I use the Linux utility watch all the time to monitor the output of a command over and over again. It’s especially useful when combined with ls, df or du to provide an update every second. Sometimes stringing together these commands can be confusing, then passing them to watch -n1 is gets even harder especially if you use quotes of any kind.
A simple trick I’ve started using is getting the command right the first time, then using watch -n1 !! with bash’s variable interpolation to replace !! with the previous command.
Last month The Frontier Group joined the TIBCO Partner Network program and in doing so formalised an agreement that has been under development for over nine months.
This formal partnership sees us join a prestigious group of IT consulting, integration and software development companies who specialise in delivering and extending TIBCO software solutions for large enterprise customers. Collectively we have already begun solving unique problems across a variety of markets and industries with a focus on health, communication, banking and finance, government, transport and retail.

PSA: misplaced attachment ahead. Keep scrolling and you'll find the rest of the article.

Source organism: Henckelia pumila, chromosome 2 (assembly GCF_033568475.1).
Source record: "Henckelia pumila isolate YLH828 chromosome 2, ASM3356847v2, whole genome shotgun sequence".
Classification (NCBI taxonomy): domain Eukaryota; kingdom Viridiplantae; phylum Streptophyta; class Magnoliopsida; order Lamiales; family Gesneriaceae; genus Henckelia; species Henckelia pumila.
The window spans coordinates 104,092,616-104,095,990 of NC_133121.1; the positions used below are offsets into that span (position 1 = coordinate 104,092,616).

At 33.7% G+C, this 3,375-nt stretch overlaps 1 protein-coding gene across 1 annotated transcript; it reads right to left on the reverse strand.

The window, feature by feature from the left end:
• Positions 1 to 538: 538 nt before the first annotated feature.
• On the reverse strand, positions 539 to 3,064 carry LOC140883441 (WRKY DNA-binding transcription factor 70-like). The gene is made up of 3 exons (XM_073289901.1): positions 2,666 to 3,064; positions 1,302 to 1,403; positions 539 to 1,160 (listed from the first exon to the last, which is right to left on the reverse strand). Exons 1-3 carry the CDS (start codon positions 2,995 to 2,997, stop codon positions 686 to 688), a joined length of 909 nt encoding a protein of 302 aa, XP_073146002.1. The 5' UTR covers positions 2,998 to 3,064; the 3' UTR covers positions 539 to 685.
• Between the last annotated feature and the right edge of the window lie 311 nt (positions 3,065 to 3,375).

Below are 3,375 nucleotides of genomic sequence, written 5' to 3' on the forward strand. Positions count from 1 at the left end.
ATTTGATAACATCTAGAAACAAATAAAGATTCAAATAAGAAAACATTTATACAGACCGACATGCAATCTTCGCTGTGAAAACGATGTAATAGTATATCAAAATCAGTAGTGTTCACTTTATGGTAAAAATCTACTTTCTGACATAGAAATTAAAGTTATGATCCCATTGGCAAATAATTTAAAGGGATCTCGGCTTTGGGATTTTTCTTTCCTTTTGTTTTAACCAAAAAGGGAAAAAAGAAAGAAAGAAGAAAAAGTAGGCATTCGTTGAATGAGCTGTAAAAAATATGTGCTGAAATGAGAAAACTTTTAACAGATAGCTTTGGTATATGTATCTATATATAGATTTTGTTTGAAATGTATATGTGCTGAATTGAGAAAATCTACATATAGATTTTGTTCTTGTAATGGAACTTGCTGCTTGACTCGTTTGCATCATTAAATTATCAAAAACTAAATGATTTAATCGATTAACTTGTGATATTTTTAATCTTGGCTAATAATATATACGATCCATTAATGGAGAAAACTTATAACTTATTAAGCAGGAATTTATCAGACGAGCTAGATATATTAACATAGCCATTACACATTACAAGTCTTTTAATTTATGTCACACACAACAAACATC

We expect to make our first project-completion announcements around oil and gas exploration, iron ore production and resource transport during Q3 2013.
The agility, focus and creativity our web application and mobile development customers have enjoyed for over a decade position us well to disrupt the stale enterprise software arena. Through this partnership with TIBCO we will deliver modern, accessible and secure applications to customers who have typically had to settle for less.
We’re very proud of this new alignment and look forward to making future announcements shortly.
Through the use of Google Analytics you can see how visitors to your website are spending their time, what’s important to them and what’s being ignored. This seminar will demystify analytics and give you the insight you need to better manage your web property.
The history of web analytics
Installing Google Analytics
Terminology and jargon
Standard and Custom Reporting
Measuring the success of SEO
Creating custom dashboards
Using GA with other systems (Eventbrite)
Looking to the future
You will have an opportunity to discuss your specific requirements and situation with a web professional who can make suggestions and recommendations.